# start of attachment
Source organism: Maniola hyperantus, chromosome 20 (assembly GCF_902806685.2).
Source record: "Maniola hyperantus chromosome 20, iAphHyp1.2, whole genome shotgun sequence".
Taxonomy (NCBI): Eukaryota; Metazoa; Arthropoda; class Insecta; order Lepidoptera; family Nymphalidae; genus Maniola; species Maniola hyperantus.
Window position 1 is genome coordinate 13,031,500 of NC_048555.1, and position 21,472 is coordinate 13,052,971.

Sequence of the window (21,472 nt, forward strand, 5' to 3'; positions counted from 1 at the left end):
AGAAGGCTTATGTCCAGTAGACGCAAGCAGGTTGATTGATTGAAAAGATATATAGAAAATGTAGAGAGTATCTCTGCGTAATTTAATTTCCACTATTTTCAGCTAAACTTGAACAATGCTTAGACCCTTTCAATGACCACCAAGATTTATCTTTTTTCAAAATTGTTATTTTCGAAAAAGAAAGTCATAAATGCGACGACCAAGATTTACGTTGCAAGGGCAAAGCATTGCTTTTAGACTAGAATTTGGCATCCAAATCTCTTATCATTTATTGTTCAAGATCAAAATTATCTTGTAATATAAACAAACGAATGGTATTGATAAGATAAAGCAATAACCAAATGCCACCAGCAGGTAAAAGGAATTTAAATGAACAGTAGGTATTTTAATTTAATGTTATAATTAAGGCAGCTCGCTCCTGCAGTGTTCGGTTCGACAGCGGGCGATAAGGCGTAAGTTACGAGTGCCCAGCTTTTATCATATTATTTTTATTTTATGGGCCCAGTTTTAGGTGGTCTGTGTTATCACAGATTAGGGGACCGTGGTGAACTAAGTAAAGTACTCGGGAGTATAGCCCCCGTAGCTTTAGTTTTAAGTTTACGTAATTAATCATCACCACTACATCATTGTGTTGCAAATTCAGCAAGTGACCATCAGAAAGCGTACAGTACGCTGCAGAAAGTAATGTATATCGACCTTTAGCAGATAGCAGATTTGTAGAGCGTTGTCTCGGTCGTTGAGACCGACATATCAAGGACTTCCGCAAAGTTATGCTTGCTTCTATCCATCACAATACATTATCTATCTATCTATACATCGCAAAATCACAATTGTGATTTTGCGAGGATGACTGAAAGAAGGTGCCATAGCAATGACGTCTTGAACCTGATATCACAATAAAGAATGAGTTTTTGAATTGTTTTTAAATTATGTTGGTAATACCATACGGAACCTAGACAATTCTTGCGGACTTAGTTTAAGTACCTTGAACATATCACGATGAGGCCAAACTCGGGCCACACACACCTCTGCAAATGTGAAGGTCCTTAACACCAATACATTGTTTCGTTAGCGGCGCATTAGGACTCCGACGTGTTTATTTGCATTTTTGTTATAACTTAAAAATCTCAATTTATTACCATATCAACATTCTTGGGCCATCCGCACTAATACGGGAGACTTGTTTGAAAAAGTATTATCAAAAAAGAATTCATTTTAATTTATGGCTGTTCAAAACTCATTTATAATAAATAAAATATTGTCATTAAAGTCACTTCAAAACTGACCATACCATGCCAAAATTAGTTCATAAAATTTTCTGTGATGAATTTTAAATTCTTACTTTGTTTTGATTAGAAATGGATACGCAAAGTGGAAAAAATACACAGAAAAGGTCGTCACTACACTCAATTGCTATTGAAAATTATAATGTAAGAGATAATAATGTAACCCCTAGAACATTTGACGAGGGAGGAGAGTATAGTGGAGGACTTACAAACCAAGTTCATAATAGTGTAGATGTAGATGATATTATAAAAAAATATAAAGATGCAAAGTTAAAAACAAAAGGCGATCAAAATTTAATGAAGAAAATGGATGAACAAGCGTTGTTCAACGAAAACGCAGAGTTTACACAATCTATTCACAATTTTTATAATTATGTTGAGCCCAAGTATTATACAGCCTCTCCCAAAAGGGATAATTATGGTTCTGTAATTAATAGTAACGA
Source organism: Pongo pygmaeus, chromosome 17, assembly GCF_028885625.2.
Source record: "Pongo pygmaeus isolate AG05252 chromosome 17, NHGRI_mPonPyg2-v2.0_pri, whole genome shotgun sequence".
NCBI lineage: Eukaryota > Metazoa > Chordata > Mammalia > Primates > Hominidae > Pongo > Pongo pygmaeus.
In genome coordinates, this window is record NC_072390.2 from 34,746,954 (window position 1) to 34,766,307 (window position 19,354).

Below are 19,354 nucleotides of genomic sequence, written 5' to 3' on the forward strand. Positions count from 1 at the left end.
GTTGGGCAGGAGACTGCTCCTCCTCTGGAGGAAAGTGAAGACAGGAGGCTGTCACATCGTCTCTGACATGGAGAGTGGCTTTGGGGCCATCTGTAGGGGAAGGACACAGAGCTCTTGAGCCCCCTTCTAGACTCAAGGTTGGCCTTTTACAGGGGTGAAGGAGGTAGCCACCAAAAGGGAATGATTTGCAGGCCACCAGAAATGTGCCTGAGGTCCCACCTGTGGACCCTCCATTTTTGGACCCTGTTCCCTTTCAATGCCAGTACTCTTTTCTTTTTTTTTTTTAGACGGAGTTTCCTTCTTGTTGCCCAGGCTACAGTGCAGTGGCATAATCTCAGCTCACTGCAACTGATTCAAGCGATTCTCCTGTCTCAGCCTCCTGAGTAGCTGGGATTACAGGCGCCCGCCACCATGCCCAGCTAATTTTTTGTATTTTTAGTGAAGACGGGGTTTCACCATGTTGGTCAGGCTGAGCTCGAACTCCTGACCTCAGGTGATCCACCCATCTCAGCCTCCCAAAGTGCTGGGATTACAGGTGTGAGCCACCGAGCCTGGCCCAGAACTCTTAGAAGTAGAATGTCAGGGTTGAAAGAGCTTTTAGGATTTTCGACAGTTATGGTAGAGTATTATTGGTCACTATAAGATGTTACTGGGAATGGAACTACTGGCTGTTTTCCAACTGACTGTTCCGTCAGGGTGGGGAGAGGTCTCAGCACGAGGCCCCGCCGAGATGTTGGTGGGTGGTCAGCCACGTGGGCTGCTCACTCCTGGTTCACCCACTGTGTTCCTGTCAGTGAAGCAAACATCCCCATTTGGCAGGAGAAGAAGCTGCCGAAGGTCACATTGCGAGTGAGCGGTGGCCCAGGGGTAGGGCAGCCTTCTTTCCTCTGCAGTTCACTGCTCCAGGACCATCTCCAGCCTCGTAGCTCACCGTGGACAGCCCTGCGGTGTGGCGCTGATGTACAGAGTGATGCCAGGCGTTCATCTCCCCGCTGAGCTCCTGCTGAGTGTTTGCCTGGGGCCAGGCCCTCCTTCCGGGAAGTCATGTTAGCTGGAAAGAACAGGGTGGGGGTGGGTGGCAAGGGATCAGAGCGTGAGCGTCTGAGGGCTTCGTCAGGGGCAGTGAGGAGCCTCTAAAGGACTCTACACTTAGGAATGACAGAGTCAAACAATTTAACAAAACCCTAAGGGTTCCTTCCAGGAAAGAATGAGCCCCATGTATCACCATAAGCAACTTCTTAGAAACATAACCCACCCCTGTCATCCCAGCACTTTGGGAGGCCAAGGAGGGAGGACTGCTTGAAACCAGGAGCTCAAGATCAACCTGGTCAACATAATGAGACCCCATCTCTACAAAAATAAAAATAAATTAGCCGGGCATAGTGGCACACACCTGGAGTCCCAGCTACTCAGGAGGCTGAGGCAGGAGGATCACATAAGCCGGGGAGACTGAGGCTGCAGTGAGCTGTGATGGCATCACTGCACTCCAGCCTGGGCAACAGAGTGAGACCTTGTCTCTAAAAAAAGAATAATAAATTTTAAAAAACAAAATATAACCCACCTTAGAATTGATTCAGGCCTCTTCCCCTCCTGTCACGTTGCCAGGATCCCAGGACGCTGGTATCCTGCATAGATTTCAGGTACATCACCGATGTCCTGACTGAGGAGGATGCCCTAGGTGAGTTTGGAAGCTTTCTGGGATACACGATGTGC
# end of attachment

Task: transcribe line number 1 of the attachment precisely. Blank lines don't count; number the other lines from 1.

Source organism: Maniola hyperantus, chromosome 20 (assembly GCF_902806685.2).